This quotation by Jackson Pollock is especially revealing.  First, he states that when he is painting he is “not aware of what [he is] doing”.  In other words, he has temporarily and deliberately abdicated the decision making process, or to say it another way, he has forced the conscious mind to assume a secondary position in relation to the unconscious mind.  He says, “…because the painting has a life of its own…”.  Of course, this is not literally true.  What is true, however, is that his unconscious mind “has a life of its own” and is directing the painting process. Pollock describes the ideal balance between the forced subservience of the conscious mind in relation to the newly elevated position of the unconscious mind as “an easy give and take” in which the conscious mind and the unconscious mind “collaborate” in the creative process.  When he loses the balance of conscious to unconscious, he describes the result as “a mess”.  In other words, when his conscious mind asserts too much control and forces the unconscious mind to retreat, he perceives that he has “[lost] contact with the painting”.

By relinquishing the decision-making function of the conscious mind, Pollock introduced an element of chance into his art.  Pollock did not touch the canvas directly. Instead he applied the paint to the canvas by flinging it through the air, thereby introducing a procedure in which it was not possible to directly or completely control the outcome.  The strategy of introducing chance into the production of art is a powerful means of denying control to the conscious mind. However, the conscious mind is rational and, by nature, it analyzes, categorizes, and organizes.  By introducing chance into a work of art or music, the conscious mind is forced into a secondary position and it can only exert its influence “after the fact”.
In musical improvisation chance can be achieved in a variety of ways, but most simply by playing without thinking.  This, of course, is easier said than done. However, it is possible to play a musical instrument while refusing to make musical decisions. When the conscious mind is no longer making decisions, actions are, by necessity, directed by another part of the mind. In other words, when the conscious mind is deliberately suppressed, the unconscious mind is consequently elevated.   The further and more successfully this strategy is pursued, the more abstract is the result, and ironically, the more “universal” and psychically resonant.  Carl Jung has observed that, “the deeper layers of the psyche lose their individual uniqueness as they retreat farther and farther into darkness. Lower down, that is to say, as they approach the autonomic functional systems, they become increasingly collective until they are universalized and extinguished in the body’s materiality.”8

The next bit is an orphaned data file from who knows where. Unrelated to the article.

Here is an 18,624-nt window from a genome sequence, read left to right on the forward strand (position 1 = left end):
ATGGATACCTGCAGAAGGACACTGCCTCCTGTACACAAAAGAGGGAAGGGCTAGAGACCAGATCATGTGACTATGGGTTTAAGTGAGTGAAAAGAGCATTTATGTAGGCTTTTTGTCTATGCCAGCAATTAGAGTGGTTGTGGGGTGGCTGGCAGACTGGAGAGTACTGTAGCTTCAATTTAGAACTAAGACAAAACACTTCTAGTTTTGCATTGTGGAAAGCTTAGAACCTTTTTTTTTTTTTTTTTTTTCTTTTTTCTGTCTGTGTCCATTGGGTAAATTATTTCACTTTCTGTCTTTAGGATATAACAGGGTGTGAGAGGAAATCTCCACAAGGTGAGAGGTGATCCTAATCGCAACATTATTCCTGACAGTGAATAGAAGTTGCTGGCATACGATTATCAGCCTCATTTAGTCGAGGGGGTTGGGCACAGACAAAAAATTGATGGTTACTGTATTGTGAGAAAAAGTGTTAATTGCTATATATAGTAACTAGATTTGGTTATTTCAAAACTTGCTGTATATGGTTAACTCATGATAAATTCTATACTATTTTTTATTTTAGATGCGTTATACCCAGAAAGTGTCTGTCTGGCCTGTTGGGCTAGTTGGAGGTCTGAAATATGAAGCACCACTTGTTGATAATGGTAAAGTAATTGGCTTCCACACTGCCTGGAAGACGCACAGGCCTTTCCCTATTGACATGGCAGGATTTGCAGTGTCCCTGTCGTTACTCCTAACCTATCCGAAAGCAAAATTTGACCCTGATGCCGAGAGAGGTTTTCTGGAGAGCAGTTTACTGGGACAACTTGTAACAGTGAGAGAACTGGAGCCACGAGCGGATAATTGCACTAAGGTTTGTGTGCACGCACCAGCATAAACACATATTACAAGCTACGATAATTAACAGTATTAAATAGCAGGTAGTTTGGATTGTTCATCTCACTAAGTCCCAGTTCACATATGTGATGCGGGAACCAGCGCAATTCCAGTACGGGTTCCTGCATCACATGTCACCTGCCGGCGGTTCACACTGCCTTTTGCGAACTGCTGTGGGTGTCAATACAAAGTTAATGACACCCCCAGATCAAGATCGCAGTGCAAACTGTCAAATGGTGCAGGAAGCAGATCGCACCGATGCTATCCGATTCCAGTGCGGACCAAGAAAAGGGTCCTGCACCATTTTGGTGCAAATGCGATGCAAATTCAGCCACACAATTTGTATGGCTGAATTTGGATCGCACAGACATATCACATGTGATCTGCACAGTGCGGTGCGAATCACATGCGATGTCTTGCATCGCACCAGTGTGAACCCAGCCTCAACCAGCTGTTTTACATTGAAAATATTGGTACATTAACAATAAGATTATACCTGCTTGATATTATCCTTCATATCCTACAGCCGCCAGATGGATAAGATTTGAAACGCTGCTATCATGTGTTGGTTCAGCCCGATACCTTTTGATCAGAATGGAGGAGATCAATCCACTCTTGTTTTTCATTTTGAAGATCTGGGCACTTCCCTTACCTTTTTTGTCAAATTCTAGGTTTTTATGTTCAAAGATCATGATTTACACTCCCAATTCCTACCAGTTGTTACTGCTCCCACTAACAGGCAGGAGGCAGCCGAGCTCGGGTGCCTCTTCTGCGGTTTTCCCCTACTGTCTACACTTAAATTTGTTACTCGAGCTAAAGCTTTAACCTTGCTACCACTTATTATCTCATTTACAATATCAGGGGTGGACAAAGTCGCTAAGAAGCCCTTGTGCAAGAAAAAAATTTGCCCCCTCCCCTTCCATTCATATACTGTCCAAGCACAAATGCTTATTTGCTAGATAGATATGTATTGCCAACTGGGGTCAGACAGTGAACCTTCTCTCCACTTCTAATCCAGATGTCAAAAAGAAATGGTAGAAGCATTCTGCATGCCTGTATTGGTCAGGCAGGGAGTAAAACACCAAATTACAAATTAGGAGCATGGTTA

NOTES

1 Alexander Moszkowski, Conversations with Einstein, 1921

2 Derek Bailey, Improvisation: It’s Nature and Practice in Music, 1980

3 Christopher Butler, Early Modernism: Literature, Music, and Painting in Europe 1900-1916, 1994.  On page two Butler helpfully quotes Matthew Arnold, who wrote in 1860: “Modern man finds himself with an immense system of institutions, established facts, accredited dogmas, customs, and rules which have come down to him from times not modern.  Though his life must move forward, he has a sense that this system is not of his own creation, and that it by no means corresponds exactly to the wants of his actual life. Life has become customary, not rational. The awakening of this sense is the awakening of the modern spirit”

4 Wassily Kandinsky, Concerning the Spiritual in Art, trans. M.T.H. Sadler.  Kandinsky wrote: “When religion, science and morality are shaken, the two last by the strong hand of Nietzsche, and when the outer supports threaten to fall, man turns his gaze from externals in on to himself.”

5 Sonu Shamdasani, Liber Novus: The Red Book of C.G. Jung.  Shamdasani quotes a 1918 paper by Jung, “On the Unconscious”

6 Aniela Jaffe, Symbolism in the Visual Arts, from Man and His Symbols, edited by Carl Jung.  Jaffe is quoting from Uber die modern Kunst, Lecture, 1924, Dokumente, p. 84

7 My Painting, Possibilites, quoted by Herbert Read, New York, 1947

8 Carl Jung, Collected Works, vol. IX, pg. 173.  Unlike Freud who saw the unconscious as a sort of receptacle for repressed desires, Jung viewed the unconscious as a vast storehouse of potential wisdom. In a 1916 lecture on “the structure of the unconscious” he suggested two layers of the unconscious: The first, the personal unconscious [consists of] elements acquired during one’s lifetime, together with elements that could equally well be conscious.  The second was the impersonal unconscious or collective psyche. While consciousness and the personal unconscious were developed and acquired in the course of one’s lifetime, the collective psyche was inherited.” In Jung’s view, this deeper layer of the unconscious, the collective psyche, contained “all the treasures of mythological thinking and feeling…” (Sonu Shamdasani, Liber Novus: The Red Book of C.G. Jung, pg. 208).